THE IMPORTANCE OF DETECTORS AND SENSORS AS ELEMENTS OF A LIGHTING CONTROL SYSTEM
AN ESSENTIAL ACTOR IN THE FRAMEWORK OF A LIGHTING CONTROL SYSTEM IS THE SENSOR, WITHOUT IT WE WOULD NOT HAVE THE INFORMATION TO MARK THE OPERATION EFFECTIVELY. THERE ARE SENSORS TO MEASURE A MULTITUDE OF VARIABLES SUCH AS MOVEMENT, BRIGHTNESS, AIR QUALITY, TEMPERATURE…
We are going to review the essential sensors that we can install when it comes to proposing an effective lighting control solution that takes into account their function, such as regulating lighting in corridors so that we never find ourselves in the dark while avoiding unnecessary lighting with the presence sensors. We can also regulate the flow of the luminaires so that, taking advantage of the natural light that penetrates the different rooms, we can save energy without losing comfort by maintaining a homogeneous level throughout the day or we can even modify the colour temperature of the light to adapt it to the needs of our biological rhythms.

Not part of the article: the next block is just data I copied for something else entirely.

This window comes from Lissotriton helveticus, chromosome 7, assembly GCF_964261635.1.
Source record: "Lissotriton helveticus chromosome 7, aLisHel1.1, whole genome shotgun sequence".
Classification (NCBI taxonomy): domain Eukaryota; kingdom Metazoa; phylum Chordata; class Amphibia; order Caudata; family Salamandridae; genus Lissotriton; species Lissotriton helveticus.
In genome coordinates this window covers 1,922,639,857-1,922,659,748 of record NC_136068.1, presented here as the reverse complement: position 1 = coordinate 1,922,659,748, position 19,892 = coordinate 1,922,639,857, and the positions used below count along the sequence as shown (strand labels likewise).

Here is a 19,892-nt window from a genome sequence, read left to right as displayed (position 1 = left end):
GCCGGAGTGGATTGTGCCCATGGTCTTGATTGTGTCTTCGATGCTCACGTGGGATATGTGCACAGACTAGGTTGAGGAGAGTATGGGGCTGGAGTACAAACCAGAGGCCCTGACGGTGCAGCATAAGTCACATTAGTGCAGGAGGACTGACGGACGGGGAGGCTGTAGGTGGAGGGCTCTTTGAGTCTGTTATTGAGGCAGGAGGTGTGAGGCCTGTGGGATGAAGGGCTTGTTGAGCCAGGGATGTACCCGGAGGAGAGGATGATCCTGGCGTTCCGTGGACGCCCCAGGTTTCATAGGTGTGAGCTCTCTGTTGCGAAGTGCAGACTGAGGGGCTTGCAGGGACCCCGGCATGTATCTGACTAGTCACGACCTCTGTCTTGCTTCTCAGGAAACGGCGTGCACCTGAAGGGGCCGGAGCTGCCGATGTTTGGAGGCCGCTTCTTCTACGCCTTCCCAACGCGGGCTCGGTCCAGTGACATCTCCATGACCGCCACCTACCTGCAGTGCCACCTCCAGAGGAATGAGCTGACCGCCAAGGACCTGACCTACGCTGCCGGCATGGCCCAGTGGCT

Using motion detectors we will guarantee the activation of the lighting system when necessary…and only when necessary. There are several types of detectors depending on the type of installation, its application or the technology used. The choice of the appropriate device is essential to ensure the correct operation of the installation, so we will have to take into account the sum of all these variables:
Type of installation::
Ceiling or Wall
Built-in or Attached
Indoor or Outdoor
Corridors, passageways, toilets
PIR (Passive Infrared)
Ultrasound or microwave
The output control signal that we use, from the power cut-off of the luminaires to devices that generate a communication signal such as DALI or 1-10V, for dimmable luminaires with which to configure advanced operating modes, and the choice of whether the detector incorporates a photocell that limits the activation only when the ambient light level is insufficient, complete the set of parameters that we have to define when projecting.
Automatic regulation according to the natural light supply